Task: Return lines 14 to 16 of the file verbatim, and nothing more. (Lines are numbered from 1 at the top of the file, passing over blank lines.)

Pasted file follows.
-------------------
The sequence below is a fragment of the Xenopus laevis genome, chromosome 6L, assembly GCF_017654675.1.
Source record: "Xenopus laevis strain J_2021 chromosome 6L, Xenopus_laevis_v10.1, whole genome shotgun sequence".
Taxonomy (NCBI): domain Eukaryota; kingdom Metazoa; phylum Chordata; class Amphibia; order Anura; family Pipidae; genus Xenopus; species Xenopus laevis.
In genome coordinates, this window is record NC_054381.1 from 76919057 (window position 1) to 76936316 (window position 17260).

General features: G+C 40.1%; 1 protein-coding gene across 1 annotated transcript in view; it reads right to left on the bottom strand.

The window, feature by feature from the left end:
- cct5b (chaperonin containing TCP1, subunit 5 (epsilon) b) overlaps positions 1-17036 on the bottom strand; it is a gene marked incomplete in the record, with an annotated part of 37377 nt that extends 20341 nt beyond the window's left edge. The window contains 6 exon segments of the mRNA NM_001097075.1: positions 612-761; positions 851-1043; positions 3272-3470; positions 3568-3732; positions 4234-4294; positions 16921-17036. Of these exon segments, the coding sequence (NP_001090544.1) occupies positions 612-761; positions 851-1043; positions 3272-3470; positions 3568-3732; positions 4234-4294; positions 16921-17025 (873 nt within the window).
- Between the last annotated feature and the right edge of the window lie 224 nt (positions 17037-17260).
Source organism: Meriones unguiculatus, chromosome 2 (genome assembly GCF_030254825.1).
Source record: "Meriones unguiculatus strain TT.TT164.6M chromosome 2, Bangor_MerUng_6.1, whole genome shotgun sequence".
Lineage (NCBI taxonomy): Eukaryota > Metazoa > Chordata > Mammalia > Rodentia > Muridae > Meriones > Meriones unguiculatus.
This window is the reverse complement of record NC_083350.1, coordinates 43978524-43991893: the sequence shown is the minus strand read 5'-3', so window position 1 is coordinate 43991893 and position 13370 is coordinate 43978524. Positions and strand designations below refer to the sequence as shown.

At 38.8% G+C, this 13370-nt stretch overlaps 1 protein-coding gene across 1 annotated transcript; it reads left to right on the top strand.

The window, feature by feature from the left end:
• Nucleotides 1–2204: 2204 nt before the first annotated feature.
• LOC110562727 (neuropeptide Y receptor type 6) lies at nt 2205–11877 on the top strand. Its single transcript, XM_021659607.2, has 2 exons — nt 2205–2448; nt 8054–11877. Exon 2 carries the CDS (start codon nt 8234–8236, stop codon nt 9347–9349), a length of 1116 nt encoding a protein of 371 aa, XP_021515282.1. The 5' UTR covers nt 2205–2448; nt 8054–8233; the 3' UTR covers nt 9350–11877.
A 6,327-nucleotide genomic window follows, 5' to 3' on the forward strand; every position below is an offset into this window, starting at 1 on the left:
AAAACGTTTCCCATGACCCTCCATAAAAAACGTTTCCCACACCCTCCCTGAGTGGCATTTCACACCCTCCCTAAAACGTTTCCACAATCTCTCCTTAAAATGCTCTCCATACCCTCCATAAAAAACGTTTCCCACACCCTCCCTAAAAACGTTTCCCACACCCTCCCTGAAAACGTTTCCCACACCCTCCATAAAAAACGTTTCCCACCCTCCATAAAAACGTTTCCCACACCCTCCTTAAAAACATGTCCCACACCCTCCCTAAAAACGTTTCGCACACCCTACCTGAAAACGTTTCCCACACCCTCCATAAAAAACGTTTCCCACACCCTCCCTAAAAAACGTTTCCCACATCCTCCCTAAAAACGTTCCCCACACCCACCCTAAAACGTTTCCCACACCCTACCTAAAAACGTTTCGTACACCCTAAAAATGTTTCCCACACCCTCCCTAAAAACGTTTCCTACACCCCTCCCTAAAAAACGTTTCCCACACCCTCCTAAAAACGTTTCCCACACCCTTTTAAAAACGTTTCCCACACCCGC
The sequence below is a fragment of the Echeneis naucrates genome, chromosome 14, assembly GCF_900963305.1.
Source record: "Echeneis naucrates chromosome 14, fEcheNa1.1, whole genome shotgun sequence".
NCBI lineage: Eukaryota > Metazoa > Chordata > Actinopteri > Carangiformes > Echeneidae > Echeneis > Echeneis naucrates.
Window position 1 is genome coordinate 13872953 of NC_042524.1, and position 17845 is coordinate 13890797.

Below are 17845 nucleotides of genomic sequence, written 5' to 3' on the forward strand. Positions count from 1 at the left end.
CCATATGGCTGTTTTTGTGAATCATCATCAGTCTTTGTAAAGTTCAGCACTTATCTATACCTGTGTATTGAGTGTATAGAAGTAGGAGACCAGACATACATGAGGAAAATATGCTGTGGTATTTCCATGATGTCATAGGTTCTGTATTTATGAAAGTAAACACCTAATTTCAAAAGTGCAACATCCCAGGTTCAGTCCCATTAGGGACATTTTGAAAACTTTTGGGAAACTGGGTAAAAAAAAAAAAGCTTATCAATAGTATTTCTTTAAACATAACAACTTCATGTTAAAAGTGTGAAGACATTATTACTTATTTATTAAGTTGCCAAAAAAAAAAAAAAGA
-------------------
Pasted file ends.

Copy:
The window, feature by feature from the left end:
• Nucleotides 1–2204: 2204 nt before the first annotated feature.
• LOC110562727 (neuropeptide Y receptor type 6) lies at nt 2205–11877 on the top strand. Its single transcript, XM_021659607.2, has 2 exons — nt 2205–2448; nt 8054–11877. Exon 2 carries the CDS (start codon nt 8234–8236, stop codon nt 9347–9349), a length of 1116 nt encoding a protein of 371 aa, XP_021515282.1. The 5' UTR covers nt 2205–2448; nt 8054–8233; the 3' UTR covers nt 9350–11877.